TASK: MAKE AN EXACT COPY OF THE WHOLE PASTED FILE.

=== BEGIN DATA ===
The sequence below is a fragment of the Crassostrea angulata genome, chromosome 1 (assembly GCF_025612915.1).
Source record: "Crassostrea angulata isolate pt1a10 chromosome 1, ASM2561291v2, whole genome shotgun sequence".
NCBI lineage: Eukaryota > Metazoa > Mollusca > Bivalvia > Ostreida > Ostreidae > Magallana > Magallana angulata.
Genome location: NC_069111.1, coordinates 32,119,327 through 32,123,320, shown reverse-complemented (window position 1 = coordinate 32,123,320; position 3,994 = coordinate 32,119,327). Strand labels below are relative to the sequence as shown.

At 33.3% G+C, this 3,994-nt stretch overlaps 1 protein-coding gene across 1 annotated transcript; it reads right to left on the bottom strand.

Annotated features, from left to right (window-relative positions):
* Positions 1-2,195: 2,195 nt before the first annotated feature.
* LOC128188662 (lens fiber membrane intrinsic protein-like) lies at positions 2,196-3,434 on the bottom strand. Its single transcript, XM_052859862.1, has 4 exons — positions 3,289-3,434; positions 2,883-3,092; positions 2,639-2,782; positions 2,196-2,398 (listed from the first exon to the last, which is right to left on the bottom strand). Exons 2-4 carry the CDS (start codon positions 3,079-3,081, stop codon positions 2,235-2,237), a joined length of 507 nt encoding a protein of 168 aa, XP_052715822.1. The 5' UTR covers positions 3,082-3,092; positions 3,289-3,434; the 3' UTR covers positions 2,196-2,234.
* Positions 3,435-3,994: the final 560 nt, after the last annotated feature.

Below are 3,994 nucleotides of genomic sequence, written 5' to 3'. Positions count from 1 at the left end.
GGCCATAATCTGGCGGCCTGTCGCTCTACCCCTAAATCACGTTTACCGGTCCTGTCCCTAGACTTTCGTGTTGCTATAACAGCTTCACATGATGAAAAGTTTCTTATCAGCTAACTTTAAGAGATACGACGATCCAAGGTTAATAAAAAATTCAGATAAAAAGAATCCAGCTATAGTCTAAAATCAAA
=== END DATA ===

The sequence below is a fragment of the Crassostrea angulata genome, chromosome 1 (assembly GCF_025612915.1).
Source record: "Crassostrea angulata isolate pt1a10 chromosome 1, ASM2561291v2, whole genome shotgun sequence".
NCBI lineage: Eukaryota > Metazoa > Mollusca > Bivalvia > Ostreida > Ostreidae > Magallana > Magallana angulata.
Genome location: NC_069111.1, coordinates 32,119,327 through 32,123,320, shown reverse-complemented (window position 1 = coordinate 32,123,320; position 3,994 = coordinate 32,119,327). Strand labels below are relative to the sequence as shown.

At 33.3% G+C, this 3,994-nt stretch overlaps 1 protein-coding gene across 1 annotated transcript; it reads right to left on the bottom strand.

Annotated features, from left to right (window-relative positions):
* Positions 1-2,195: 2,195 nt before the first annotated feature.
* LOC128188662 (lens fiber membrane intrinsic protein-like) lies at positions 2,196-3,434 on the bottom strand. Its single transcript, XM_052859862.1, has 4 exons — positions 3,289-3,434; positions 2,883-3,092; positions 2,639-2,782; positions 2,196-2,398 (listed from the first exon to the last, which is right to left on the bottom strand). Exons 2-4 carry the CDS (start codon positions 3,079-3,081, stop codon positions 2,235-2,237), a joined length of 507 nt encoding a protein of 168 aa, XP_052715822.1. The 5' UTR covers positions 3,082-3,092; positions 3,289-3,434; the 3' UTR covers positions 2,196-2,234.
* Positions 3,435-3,994: the final 560 nt, after the last annotated feature.

Below are 3,994 nucleotides of genomic sequence, written 5' to 3'. Positions count from 1 at the left end.
GGCCATAATCTGGCGGCCTGTCGCTCTACCCCTAAATCACGTTTACCGGTCCTGTCCCTAGACTTTCGTGTTGCTATAACAGCTTCACATGATGAAAAGTTTCTTATCAGCTAACTTTAAGAGATACGACGATCCAAGGTTAATAAAAAATTCAGATAAAAAGAATCCAGCTATAGTCTAAAATCAAA